The number of claims for musculoskeletal disorders such as back pain fell by 50 per cent during the 11 year study period, dropping from 181,820 in 1997 to 84,420 in 2007, whilst claims for mental illness have remained at around a quarter of a million.
Researchers have said these large changes can’t be attributed to developments in working practices linked to musculoskeletal and back problems alone and nor can they be put down to assessment criteria as this has remained largely the same.
Medical Research Council professor David Coggon, from Southampton General Hospital who lead the study has suggested that the changes could be partly due to a change in peoples expectations and beliefs.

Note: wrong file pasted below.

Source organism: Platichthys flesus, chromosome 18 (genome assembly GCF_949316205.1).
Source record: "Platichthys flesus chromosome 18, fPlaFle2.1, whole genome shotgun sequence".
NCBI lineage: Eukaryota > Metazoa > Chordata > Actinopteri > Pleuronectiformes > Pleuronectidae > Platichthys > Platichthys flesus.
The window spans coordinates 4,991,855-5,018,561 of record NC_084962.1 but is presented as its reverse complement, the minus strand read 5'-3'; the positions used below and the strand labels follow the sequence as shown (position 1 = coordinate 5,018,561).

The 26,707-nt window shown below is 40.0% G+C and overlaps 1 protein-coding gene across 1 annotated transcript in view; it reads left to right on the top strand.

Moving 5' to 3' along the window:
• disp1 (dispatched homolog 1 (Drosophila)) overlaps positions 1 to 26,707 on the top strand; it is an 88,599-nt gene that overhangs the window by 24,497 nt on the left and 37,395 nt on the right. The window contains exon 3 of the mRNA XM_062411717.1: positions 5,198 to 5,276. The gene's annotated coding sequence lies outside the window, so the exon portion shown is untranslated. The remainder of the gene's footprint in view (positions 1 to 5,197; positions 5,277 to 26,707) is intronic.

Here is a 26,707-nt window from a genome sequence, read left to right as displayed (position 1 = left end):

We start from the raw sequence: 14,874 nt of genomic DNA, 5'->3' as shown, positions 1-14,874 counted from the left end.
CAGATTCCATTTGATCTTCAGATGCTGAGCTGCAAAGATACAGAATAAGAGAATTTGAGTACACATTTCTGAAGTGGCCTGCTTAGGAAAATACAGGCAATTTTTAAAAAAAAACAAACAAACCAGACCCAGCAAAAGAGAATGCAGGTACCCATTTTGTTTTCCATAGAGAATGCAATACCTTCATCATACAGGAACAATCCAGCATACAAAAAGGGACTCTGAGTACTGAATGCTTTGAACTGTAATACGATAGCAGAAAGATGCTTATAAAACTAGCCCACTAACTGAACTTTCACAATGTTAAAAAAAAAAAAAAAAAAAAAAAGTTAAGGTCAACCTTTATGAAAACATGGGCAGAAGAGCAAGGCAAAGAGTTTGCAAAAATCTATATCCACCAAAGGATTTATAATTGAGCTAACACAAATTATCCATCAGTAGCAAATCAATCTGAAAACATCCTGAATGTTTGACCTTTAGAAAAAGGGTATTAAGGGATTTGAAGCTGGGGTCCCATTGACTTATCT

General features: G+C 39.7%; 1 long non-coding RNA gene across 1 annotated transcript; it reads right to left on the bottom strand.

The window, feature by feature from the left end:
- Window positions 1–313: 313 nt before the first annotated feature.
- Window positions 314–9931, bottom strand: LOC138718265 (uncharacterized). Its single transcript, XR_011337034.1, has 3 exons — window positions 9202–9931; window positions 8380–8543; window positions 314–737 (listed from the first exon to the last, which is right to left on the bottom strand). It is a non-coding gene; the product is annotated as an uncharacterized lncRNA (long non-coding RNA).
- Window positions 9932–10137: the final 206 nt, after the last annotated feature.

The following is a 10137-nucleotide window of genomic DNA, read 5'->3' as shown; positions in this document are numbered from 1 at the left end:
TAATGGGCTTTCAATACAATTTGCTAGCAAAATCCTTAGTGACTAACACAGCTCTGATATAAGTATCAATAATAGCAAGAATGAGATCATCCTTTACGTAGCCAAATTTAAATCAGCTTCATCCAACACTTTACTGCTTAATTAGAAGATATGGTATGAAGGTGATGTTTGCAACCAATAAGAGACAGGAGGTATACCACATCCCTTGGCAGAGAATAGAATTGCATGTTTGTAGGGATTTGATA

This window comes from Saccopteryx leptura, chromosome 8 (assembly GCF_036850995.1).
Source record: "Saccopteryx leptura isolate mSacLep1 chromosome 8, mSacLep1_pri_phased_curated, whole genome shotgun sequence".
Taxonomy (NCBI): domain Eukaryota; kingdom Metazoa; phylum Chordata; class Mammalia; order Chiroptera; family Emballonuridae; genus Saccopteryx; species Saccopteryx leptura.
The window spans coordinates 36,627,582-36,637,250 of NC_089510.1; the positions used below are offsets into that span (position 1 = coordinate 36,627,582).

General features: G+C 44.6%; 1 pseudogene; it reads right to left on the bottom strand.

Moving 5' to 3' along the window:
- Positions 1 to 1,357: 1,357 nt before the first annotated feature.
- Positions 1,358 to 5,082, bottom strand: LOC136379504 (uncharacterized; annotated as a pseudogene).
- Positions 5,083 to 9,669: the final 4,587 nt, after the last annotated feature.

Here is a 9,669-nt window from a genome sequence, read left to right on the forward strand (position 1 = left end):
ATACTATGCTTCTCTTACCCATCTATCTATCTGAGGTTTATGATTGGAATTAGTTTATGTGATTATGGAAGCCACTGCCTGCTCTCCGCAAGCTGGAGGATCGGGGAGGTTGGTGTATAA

“If you say you’re trying to tackle hazards linked to workplace stress, it sends a message that people are exposed to ‘bad things’ and that affects reactions.” He said.
In order to combat this Coggon suggests the level of mental health claims be tackled by changing the approach to stress in the workplace with good management and also by ensuring individuals are coping with their workload.
Society of Occupational Medicine president, Dr Olivia Carlton, said: “A life on incapacity benefit means that many people lose their sense of self worth, identity and esteem and also places a huge financial burden on the country.”
View the original BBC News article.